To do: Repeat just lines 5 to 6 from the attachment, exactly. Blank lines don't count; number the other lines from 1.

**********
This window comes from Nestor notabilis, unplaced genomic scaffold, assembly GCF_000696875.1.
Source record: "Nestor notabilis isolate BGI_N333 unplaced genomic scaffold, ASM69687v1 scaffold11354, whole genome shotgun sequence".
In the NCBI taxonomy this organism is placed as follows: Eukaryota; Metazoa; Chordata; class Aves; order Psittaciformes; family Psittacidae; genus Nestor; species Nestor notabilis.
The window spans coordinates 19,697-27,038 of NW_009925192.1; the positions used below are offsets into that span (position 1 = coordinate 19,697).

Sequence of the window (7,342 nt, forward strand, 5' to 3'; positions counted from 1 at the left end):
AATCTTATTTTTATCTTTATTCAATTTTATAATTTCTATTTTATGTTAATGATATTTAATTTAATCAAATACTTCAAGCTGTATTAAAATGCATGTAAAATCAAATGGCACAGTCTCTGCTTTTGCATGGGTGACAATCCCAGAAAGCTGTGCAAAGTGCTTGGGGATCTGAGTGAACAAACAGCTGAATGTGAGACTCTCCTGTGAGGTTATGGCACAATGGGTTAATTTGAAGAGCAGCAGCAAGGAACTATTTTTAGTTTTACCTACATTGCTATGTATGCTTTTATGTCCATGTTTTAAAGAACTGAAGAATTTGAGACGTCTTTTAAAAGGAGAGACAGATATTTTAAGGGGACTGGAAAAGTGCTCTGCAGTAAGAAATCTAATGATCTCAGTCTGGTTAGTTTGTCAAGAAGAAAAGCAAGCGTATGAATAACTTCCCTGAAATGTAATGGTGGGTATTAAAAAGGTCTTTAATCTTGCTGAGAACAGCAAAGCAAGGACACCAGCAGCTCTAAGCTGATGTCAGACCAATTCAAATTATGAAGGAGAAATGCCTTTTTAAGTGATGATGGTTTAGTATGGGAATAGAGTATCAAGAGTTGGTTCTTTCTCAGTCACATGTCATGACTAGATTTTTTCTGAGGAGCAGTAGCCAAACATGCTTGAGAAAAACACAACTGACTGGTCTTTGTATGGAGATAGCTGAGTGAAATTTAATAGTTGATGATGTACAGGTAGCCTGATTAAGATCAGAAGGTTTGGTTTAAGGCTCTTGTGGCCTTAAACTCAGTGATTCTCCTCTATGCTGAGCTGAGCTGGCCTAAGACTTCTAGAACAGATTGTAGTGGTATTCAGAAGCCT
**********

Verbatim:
Sequence of the window (7,342 nt, forward strand, 5' to 3'; positions counted from 1 at the left end):
AATCTTATTTTTATCTTTATTCAATTTTATAATTTCTATTTTATGTTAATGATATTTAATTTAATCAAATACTTCAAGCTGTATTAAAATGCATGTAAAATCAAATGGCACAGTCTCTGCTTTTGCATGGGTGACAATCCCAGAAAGCTGTGCAAAGTGCTTGGGGATCTGAGTGAACAAACAGCTGAATGTGAGACTCTCCTGTGAGGTTATGGCACAATGGGTTAATTTGAAGAGCAGCAGCAAGGAACTATTTTTAGTTTTACCTACATTGCTATGTATGCTTTTATGTCCATGTTTTAAAGAACTGAAGAATTTGAGACGTCTTTTAAAAGGAGAGACAGATATTTTAAGGGGACTGGAAAAGTGCTCTGCAGTAAGAAATCTAATGATCTCAGTCTGGTTAGTTTGTCAAGAAGAAAAGCAAGCGTATGAATAACTTCCCTGAAATGTAATGGTGGGTATTAAAAAGGTCTTTAATCTTGCTGAGAACAGCAAAGCAAGGACACCAGCAGCTCTAAGCTGATGTCAGACCAATTCAAATTATGAAGGAGAAATGCCTTTTTAAGTGATGATGGTTTAGTATGGGAATAGAGTATCAAGAGTTGGTTCTTTCTCAGTCACATGTCATGACTAGATTTTTTCTGAGGAGCAGTAGCCAAACATGCTTGAGAAAAACACAACTGACTGGTCTTTGTATGGAGATAGCTGAGTGAAATTTAATAGTTGATGATGTACAGGTAGCCTGATTAAGATCAGAAGGTTTGGTTTAAGGCTCTTGTGGCCTTAAACTCAGTGATTCTCCTCTATGCTGAGCTGAGCTGGCCTAAGACTTCTAGAACAGATTGTAGTGGTATTCAGAAGCCT